I recently posted an article about getting the most from the Fujifilm X system cameras. One of the points of discussion and contention that came up in the comments was that of autofocus. Other issues, such as flash system and software support were also raised. The flash system is a matter of needs. All manual systems are supported and HSS/TTL is also becoming more fully developed. As for software, although Adobe's support is still in a developing state, speed has increased somewhat, as has detail rendering. Software is mostly now a matter of taste. So, I have decided to address the concerns about autofocus in more detail.
The Evolution of Fuji Sensors
I was personally introduced to the Fuji X system by a close friend who bought an X-Pro1 and a Fujifilm 35mm f/1.4. At this point, the X-Pro1 was taking multiple seconds just to save a file to card (which of course had to be completed before you could review your images). This was the original X-Trans sensor and processor, both of which were seemingly a proof of concept, rather than a fully fledged system. Autofocus was extremely slow, but a Leica M adapter was released at the same time to allow manual focus M mount lenses to be used. I completely skipped this generation of cameras after trying the X-Pro1, which even after the first couple of Kaizen firmware updates was limited by its hardware.
The next iteration of the sensor, the X-Trans II, was introduced at the beginning of 2013. With its updated processor, it allowed for huge increases in operational speed all around for the cameras that used it, including the X100S, X-E2, X-T10, and the game-changing X-T1. An increase in speed wasn't the only addition, however. The second-generation sensor allowed for much better ISO performance and phase detect autoocus. Whereas the X-Pro1 AF was all but useless in low light, the newer generation was able to focus much more easily, especially when coupled with newer lenses. More on that in a moment.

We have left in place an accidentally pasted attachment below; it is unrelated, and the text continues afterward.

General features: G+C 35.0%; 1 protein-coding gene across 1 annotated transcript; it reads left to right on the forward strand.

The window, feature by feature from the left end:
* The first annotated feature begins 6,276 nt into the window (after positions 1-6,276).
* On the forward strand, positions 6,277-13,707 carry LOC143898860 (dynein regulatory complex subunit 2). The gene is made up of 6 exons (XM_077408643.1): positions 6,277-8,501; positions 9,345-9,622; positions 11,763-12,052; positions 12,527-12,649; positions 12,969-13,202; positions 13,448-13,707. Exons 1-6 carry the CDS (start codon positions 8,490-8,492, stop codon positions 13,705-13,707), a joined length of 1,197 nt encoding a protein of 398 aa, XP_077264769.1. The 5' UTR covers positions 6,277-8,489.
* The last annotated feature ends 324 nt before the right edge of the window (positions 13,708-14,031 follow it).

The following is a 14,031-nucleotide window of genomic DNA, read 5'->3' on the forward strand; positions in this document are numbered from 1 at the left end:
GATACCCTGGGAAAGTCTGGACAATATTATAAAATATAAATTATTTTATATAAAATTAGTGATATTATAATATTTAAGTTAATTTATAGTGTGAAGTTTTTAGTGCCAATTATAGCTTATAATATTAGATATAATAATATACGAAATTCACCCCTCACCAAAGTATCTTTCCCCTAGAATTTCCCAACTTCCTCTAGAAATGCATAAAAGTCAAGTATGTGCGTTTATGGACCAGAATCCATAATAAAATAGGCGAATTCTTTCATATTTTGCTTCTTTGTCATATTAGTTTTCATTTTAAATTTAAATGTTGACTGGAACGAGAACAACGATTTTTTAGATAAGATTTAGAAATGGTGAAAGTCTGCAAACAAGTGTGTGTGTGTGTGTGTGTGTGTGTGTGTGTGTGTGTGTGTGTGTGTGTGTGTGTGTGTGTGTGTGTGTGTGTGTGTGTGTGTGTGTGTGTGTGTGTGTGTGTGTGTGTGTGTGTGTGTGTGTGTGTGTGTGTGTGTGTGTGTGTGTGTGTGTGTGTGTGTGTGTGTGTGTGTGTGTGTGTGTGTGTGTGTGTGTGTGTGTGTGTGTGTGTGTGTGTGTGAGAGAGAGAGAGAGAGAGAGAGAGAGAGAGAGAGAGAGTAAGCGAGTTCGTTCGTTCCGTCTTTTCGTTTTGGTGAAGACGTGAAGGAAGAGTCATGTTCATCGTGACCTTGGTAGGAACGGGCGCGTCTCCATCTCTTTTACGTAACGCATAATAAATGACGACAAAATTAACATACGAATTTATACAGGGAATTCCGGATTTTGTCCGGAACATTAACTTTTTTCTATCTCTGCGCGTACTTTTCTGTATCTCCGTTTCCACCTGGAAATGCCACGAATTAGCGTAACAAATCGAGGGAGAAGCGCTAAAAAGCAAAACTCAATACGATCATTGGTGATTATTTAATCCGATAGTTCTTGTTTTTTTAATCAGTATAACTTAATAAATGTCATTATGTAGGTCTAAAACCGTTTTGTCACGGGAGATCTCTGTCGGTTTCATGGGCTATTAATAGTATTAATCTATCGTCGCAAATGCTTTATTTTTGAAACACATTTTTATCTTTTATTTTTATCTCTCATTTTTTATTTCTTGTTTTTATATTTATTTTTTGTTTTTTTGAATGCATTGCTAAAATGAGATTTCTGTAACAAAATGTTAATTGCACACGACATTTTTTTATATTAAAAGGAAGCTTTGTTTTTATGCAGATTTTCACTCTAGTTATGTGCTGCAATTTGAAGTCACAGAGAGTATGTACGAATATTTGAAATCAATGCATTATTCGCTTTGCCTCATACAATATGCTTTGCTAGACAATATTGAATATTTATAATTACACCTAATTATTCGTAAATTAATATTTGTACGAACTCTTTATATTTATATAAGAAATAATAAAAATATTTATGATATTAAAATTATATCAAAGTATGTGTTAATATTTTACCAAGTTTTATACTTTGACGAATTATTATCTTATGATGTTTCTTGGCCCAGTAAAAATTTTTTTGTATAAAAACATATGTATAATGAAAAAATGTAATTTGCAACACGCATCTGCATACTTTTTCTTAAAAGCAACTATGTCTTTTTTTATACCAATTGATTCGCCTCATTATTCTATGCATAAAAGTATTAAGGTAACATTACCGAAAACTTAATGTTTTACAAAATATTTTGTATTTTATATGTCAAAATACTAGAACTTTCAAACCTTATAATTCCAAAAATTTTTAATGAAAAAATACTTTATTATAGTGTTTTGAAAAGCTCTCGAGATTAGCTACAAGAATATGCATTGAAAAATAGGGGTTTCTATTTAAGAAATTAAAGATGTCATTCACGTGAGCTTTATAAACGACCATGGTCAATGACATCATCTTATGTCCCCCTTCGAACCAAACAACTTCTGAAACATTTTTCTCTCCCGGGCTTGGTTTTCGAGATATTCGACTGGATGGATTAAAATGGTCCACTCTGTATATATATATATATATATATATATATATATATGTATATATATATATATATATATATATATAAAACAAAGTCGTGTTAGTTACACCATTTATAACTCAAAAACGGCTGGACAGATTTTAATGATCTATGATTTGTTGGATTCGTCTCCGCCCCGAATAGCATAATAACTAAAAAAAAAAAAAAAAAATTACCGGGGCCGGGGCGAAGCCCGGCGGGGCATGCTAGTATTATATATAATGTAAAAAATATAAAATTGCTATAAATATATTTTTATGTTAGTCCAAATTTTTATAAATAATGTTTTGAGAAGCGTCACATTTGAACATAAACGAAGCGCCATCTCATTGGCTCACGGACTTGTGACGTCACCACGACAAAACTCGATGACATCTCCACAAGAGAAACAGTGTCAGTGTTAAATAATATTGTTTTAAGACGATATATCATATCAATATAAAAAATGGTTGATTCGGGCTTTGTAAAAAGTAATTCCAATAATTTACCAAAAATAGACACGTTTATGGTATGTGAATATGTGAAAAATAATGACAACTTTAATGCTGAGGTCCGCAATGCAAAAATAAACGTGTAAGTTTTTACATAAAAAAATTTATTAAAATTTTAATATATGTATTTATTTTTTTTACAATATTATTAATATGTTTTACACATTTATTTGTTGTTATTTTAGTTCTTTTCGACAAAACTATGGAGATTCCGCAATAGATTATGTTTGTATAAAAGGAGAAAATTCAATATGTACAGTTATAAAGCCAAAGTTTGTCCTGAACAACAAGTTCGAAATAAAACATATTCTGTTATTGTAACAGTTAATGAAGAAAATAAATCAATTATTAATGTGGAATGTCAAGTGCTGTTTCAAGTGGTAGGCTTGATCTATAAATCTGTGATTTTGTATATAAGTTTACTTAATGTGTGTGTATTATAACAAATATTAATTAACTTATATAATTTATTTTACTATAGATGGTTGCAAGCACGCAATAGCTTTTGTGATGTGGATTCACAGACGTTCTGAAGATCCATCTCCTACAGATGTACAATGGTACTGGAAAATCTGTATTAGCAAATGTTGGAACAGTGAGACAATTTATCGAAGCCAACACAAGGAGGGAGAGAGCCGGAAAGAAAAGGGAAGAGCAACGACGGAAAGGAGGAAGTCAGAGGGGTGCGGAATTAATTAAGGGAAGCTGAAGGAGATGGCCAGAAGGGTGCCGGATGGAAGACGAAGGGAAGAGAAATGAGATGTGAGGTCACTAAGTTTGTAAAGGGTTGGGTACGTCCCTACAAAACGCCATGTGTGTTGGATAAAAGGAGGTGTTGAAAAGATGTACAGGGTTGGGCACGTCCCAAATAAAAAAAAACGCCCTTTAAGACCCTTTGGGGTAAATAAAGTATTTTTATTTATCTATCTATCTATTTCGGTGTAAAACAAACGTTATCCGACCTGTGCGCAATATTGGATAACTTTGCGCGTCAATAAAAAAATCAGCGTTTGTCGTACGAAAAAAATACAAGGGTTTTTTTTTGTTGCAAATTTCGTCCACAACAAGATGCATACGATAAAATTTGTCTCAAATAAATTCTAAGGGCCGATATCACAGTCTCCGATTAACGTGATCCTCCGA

The next surprise that Fujifilm had in store was Firmware 4.0. The features of this were introduced in the X-T10 and rolled out to the other X-Trans II bodies as time went by. Essentially, this enabled a full-blown tracking system for continuous autofocus and a much improved single focus system. Zone autofocus was also introduced, which allowed older lenses like the 35mm f/1.4 to focus much more quickly in ample light. These were huge improvements that many (myself included) compared to their existing DSLRs. The truth is there was still a lot of wishful thinking involved in those statements. The autofocus was significantly improved and could hold its own in many situations, but it was still not as responsive and well developed as a pro-level DSLR system.
At the beginning of 2016, that began to change. Fujifilm rolled out their latest sensor and processor with the X-Pro2 and then the X-T2. The operational and autofocus speed of these two cameras leaves previous generations in the dust. For the first time, I can honestly say that DSLR manufacturers need to be worried. These little cameras are approaching and in some ways surpassing DSLR territory. A little more on this soon, but let's just say that if Fuji can pull off what they did with Firmware 4.0, that gap will be bridged.
The Evolution of Fuji Lenses
The initial three offerings from Fujifilm were slow and noisy in comparison to their newer lenses. Among the three, the 18mm was relatively the quickest to focus and operate, but the image edges suffered heavily until stopped down to f/5.6 or more. The 35mm f/1.4 rendered beautiful images, but was extremely slow to focus. Finally, the 60mm was optically fine, but again suffered greatly in the autofocus department.